While cataloging zines at the Independent Publishing Resource Center recently, I came along a pristine copy of Book Your Own Fuckin’ Life #1, printed in 1992. While punk culture and the DIY movement was solidly established by this time, the founding edition of BYOFL can be seen as an achievement that sealed their prominence. It illustrated that the ethics of a counterculture movement had been fully formed and realized. It was no longer just responding and resisting, but creating an alternative.
The collaboration between Maximum Rock and Roll and Profane Existence would provide a resource guide for touring bands and traveling folks for a generation to come, including myself. The zine was the first thing recommended to me when I first began to roam across the country – it was a great guide for places to crash long before I ever discovered couchsufing.com or was aware of WWOOF.
The first page (or two) should go straight into the DIY history books.
A few quotes:
Over the last decade and a half the world has witnessed the blossoming of one of the largest underground countercultural movements in history. Born out of youth anger (and probably just bordem), which created the original 1977 punk explosion, this self motivated and self created movement has spread throughout the furthest reaches of industrial society. People grown tired of pre-packaged consumer entertainment and everywhere punk has spread its “Do-It-Yourself” attitude. Punk is a new folk music, where anyone can take part who has the desire for expression and freedom. Communication and interaction on a personal level is the foremost goal, with production, packaging, and marketing coming secondary. The DIY movement is vibrant and as more people, ideas, thoughts, and actions interconnect all the various aspects making it an ever-changing and growing movement. Over these past years the DIY movement has grown at an unprecedented rate, in some cases fueled by profit-making trends, but for the most part on a real grass-roots level. The national and international communication within the DIY movement is what has kept it strong over the years. Through the efforts of certain individual and fanzines, people have been able to make concrete connections between people of similar interests and have created an entire underground economy based on the spreading of our own living culture and ideal. Bands have been able to promote themselves, book tours, put out records without bowing down to the corporate music industry. That is the essence of DIY. People helping other people without an eye for profit, only for creating a better world and having some fun…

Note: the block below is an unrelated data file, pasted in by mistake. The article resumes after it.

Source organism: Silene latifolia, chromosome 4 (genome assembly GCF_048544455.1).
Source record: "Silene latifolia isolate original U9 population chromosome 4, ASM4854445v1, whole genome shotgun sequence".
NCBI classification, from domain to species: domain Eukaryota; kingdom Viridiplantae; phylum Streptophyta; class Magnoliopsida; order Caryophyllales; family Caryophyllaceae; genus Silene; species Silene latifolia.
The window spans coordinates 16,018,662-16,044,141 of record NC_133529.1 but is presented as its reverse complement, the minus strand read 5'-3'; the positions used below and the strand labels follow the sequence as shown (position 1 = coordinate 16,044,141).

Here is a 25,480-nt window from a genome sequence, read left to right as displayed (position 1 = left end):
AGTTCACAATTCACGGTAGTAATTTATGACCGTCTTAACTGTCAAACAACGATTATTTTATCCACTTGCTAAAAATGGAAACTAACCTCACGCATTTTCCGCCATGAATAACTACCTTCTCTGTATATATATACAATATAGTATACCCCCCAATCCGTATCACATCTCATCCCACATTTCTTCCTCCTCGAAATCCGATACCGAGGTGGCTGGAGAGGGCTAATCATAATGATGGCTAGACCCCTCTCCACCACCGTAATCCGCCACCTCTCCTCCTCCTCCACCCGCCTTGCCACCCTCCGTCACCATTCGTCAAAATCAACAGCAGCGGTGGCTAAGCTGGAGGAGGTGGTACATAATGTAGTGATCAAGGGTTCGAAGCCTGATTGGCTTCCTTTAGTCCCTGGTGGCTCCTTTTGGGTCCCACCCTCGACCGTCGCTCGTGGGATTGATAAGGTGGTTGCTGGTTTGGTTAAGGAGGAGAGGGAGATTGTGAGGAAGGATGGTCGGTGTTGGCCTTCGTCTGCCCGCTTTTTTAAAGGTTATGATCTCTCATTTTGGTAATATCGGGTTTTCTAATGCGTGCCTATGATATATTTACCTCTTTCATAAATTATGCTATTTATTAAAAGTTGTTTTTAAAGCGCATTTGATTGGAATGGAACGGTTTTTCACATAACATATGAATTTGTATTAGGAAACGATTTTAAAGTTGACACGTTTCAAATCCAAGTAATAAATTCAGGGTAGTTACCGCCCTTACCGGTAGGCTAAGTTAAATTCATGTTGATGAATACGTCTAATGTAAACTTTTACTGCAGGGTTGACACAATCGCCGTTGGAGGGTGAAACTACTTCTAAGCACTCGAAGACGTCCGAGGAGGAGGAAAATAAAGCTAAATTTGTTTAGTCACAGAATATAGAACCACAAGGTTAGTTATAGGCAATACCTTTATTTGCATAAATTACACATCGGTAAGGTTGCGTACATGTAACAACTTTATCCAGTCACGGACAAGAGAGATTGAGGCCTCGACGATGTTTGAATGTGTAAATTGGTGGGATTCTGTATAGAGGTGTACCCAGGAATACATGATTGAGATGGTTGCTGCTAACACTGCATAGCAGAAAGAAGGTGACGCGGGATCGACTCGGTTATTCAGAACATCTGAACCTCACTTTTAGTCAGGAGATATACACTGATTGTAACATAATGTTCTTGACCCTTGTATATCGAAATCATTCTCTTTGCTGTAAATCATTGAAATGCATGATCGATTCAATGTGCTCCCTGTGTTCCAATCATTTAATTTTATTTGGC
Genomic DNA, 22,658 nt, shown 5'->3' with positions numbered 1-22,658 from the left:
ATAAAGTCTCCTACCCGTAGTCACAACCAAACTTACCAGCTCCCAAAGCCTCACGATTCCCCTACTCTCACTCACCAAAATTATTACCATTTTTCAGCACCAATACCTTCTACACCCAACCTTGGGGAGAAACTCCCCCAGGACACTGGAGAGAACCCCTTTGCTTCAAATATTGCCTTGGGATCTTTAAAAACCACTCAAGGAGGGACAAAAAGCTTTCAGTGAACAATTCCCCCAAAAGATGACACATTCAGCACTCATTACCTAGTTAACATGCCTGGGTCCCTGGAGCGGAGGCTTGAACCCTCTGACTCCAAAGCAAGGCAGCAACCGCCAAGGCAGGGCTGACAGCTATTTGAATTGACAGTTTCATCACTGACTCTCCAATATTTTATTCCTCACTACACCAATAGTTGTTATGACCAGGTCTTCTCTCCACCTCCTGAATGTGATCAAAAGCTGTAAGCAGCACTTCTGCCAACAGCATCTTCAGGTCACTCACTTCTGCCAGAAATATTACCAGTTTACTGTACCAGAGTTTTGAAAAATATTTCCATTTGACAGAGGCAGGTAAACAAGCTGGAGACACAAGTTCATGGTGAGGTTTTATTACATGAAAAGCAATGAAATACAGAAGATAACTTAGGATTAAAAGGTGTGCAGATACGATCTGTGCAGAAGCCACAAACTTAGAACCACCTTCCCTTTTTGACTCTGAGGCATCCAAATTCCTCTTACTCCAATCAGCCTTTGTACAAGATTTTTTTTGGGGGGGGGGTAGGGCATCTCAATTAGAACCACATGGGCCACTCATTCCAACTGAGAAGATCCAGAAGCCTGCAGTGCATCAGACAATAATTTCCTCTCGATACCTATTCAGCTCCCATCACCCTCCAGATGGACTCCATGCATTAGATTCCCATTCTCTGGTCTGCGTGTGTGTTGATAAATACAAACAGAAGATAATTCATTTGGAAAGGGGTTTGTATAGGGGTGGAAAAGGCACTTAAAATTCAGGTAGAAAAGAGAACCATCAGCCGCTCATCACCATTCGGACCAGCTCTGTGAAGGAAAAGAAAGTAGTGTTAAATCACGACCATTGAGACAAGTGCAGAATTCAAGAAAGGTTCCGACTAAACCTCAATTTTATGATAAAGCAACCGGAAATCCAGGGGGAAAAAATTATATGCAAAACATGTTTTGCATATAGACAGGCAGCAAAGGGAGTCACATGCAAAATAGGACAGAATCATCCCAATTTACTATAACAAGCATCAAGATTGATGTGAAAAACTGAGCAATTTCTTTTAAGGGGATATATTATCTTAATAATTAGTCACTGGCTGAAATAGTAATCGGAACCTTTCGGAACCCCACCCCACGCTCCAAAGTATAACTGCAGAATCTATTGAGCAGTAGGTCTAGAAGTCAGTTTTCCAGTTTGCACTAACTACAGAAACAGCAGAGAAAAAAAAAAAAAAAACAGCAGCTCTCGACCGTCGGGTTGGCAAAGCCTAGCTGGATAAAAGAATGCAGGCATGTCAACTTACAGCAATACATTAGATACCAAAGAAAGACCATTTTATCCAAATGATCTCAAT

…We feel that by breaking free from the established capitalist system we are creating freedom in our own lives. We need the kind of global interconnections that this magazine presents the possibilities of creating. When we take control of our immediate interests this will set an example for creating a better world. We hope that the people who use this magazine will realize that DIY goes further than just a music “scene” and directly translates into the liberation of everyday life… Continue reading